Human immunodeficiency virus (HIV) and human T-lymphotropic virus type I (HTLV-I) are two retroviruses that attack the immune cells and impair their functions. Both HIV and HTLV-I can be transmitted between individuals through direct contact with certain body fluids from infected individuals. Therefore, a person can be co-infected with both viruses. HIV causes acquired immunodeficiency syndrome, while HTLV-I is the causative agent for adult T-cell leukemia and HTLV-I-associated myelopathy/tropical spastic paraparesis. Several mathematical models have been developed in the literature to describe the within-host dynamics of HIV and HTLV-I mono-infections. However, modeling a within-host dynamics of HIV/HTLV-I co-infection has not been involved. In the present paper, we are concerned to formulate and analyze a new HIV/HTLV co-infection model under the effect of Cytotoxic T lymphocytes (CTLs) immune response. The model describes the interaction between susceptible CD4+T cells, silent HIV-infected cells, active HIV-infected cells, silent HTLV-infected cells, Tax-expressing HTLV-infected cells, free HIV particles, HIV-specific CTLs and HTLV-specific CTLs. The HIV can spread by two routes of transmission, virus-to-cell and cell-to-cell. On the other side, HTLV-I has two modes of transmission, (i) horizontal transmission via direct cell-to-cell contact, and (ii) vertical transmission through mitotic division of Tax-expressing HTLV-infected cells. The well-posedness of the model is established by showing that the solutions of the model are nonnegative and bounded. We define a set of threshold parameters which govern the existence and stability of all equilibria of the model. We explore the global asymptotic stability of all equilibria by utilizing Lyapunov function and LaSalle's invariance principle. We have presented numerical simulations to justify the applicability and effectiveness of the theoretical results. In addition, we evaluate the effect of HTLV-I infection on the HIV dynamics and vice versa.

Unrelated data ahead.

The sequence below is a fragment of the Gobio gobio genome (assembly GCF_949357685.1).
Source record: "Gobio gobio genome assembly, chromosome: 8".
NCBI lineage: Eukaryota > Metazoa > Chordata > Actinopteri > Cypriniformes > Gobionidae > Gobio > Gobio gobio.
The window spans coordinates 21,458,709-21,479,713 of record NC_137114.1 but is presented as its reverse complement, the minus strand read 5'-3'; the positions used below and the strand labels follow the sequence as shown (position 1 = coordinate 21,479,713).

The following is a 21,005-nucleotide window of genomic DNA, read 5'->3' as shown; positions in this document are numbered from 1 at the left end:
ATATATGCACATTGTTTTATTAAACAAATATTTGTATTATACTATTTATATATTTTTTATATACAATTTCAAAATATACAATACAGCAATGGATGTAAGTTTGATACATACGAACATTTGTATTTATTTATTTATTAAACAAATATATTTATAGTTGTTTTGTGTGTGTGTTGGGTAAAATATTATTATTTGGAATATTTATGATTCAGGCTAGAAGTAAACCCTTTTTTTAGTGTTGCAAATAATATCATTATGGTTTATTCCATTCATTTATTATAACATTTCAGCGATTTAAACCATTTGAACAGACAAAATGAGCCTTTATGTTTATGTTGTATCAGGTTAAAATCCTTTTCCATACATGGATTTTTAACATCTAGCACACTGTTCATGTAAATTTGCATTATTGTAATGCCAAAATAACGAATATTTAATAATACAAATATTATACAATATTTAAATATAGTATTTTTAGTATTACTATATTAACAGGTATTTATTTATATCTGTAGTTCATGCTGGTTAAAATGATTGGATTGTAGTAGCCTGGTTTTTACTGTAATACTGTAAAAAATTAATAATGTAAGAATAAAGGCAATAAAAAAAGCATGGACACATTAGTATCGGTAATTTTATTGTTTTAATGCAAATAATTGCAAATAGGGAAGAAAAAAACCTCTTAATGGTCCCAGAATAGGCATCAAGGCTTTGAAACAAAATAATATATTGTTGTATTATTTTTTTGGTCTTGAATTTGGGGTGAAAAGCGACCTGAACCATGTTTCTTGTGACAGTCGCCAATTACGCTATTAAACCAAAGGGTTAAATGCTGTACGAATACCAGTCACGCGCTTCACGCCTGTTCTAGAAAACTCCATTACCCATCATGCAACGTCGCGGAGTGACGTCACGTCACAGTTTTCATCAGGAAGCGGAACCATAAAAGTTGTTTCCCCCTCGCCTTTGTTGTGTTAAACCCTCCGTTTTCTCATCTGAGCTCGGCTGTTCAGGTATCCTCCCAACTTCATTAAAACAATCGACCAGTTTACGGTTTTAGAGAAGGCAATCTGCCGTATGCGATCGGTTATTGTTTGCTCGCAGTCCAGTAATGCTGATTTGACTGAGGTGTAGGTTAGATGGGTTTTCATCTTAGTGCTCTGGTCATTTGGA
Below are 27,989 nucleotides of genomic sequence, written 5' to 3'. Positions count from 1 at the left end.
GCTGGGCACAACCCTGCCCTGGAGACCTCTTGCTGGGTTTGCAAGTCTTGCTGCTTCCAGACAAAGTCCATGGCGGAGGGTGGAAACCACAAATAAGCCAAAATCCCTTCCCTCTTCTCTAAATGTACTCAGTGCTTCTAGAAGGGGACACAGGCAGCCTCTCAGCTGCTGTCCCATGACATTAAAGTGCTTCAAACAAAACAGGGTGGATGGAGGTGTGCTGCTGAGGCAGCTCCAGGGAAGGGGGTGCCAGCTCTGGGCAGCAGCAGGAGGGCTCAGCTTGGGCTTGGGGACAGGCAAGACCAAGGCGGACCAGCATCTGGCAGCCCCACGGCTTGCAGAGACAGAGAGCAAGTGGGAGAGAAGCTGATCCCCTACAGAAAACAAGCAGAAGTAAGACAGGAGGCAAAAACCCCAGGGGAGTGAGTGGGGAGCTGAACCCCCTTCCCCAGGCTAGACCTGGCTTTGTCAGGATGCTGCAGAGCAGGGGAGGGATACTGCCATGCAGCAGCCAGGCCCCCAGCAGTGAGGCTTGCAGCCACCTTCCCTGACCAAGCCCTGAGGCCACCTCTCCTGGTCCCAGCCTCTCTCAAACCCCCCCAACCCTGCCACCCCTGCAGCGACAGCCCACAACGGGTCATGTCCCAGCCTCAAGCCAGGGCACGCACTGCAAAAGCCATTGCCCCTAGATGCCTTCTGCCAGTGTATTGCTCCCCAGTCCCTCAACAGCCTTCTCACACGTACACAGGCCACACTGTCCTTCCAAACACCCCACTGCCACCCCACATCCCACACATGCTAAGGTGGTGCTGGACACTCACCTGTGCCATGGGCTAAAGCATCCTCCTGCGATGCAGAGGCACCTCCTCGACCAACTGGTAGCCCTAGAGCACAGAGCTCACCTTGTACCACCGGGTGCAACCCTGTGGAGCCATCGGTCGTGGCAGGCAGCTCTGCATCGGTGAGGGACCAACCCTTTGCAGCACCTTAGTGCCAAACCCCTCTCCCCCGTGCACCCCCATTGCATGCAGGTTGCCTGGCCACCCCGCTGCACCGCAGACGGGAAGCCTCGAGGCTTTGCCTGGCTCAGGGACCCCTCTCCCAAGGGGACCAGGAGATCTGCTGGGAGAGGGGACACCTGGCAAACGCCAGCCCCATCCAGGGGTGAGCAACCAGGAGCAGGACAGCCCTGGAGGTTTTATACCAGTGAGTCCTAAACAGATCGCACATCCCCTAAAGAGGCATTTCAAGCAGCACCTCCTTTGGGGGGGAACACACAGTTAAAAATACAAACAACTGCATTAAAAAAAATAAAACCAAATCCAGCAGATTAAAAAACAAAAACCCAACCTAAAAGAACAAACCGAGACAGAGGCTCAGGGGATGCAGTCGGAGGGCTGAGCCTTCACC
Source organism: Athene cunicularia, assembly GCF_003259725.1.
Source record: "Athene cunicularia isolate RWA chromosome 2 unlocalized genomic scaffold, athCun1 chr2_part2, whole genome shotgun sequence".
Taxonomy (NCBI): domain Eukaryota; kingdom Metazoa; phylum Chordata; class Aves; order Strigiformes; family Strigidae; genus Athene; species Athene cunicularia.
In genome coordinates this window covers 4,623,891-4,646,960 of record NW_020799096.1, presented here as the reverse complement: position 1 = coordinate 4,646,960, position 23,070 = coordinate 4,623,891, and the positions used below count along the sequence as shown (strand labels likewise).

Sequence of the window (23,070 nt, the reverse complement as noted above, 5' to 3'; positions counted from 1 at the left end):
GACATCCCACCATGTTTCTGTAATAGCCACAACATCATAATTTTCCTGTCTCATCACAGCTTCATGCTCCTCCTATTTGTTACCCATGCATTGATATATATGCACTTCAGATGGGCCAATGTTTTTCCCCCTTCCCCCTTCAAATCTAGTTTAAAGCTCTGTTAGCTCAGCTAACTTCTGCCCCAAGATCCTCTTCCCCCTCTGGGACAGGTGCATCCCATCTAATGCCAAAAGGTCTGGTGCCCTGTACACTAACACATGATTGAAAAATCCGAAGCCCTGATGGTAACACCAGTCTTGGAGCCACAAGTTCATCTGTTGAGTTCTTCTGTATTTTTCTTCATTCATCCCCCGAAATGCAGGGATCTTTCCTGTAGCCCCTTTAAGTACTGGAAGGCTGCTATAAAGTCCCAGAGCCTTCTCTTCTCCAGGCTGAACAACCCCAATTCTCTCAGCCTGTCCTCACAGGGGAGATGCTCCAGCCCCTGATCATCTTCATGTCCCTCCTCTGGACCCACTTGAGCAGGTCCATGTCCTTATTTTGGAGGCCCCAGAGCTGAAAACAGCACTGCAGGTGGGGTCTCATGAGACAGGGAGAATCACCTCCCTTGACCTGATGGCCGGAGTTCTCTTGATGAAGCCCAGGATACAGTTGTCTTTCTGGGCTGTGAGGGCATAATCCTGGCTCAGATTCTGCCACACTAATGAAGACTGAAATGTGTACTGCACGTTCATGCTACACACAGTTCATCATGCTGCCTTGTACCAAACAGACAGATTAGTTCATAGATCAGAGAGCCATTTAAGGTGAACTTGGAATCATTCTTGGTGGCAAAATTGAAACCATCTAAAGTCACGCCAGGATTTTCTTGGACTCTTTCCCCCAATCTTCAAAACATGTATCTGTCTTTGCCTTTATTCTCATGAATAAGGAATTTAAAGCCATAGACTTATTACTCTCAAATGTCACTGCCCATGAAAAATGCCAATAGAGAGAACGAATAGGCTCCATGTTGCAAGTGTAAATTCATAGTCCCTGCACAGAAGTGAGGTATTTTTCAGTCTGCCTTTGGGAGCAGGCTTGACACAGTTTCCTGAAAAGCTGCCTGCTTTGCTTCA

Keywords: CTL-mediated immune response; Global stability; HIV/HTLV-I co-infection; Lyapunov function; Mitotic transmission.
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